Posted by johnsmart
on June 26, 2008 at 7:28 AM PDT
Some thoughts on performance and scalability tests.
People often confuse performance and scalability testing, but they are actually quite different activities. Performance testing involves ensuring that your application responds to requests within an acceptable timeframe. Of course, defining what "acceptable" is is a fine art, and perceived performance (what the user actually sees) is often more important than real performance.
Performance testing may aim at testing the overall performance of the system as a whole. Or it can be a safeguard activity, designed to catch sub-optimal queries before they reach production, for example. In both cases, well-designed integration tests, that simulate typical user interactions, can serve as the basis of these performance tests. For simple uses, simple timers, or the JUnit 4.4 @Timeout annotation, can suffice. However, the integration tests should be designed well enough to accept variable data, to avoid database caching and other such issues. Tests using JUnit 4.4 Theories can be a good candidate for this sort of reuse.
Load testing, on the other hand, is about concurrent access - how does your application repond when lots of users start to use the system at the same time. Does it still respond to each user within a reasonable time? Does it degrade gracefully or come to a grinding halt? Load testing is harder and more technical than pure performance testing, as a lot more variables are involved.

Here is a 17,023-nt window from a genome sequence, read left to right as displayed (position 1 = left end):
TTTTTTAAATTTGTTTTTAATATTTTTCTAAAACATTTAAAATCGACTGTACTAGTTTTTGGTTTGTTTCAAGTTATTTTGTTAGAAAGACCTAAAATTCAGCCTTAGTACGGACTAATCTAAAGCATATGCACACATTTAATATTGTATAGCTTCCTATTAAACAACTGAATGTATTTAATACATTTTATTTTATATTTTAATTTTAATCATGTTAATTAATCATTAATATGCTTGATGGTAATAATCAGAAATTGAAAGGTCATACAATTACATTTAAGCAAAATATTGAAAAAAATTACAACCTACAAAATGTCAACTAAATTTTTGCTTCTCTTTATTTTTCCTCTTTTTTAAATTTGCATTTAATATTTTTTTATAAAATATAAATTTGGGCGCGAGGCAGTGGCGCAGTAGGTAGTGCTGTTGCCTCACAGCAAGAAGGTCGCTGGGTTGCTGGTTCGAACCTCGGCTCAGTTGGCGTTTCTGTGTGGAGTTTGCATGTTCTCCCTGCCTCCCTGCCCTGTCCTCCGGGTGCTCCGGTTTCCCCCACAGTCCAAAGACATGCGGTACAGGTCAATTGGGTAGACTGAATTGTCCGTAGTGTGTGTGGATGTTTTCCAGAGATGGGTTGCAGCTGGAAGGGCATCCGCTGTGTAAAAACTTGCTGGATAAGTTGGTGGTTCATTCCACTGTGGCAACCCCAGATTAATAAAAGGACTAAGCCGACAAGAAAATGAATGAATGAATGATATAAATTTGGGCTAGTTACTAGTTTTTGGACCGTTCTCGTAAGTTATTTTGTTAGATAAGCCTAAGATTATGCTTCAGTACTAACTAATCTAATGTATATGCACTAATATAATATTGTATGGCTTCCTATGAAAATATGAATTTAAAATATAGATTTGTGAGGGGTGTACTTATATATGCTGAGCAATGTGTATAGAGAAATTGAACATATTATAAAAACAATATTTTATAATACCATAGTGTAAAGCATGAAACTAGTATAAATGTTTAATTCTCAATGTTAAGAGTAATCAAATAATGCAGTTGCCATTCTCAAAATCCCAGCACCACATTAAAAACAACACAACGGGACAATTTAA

Tools like JMeter, the Grinder and TestMaker are quite capable of executing JUnit tests in parallel, to simulate load. Now, if these tests are integration tests that reproduce a typical user interaction, you can obtain a quite reasonable set of load tests, at least for the Java layers of your application. These tests tend to be more stable than web-based tests, and can serve both as performance and regression tests.
Tools like Selenium can test your application from the web layer down. This is great for testing the whole application, including the web pages, and for regression testing. You can even embed Selenium tests in a JUnit test case and use them for load testing as well. This is fine, but the user interface of a web application is typically less stable than the service and DAO layers, and so the test scripts will probably require more maintenance.
Just my 2¢.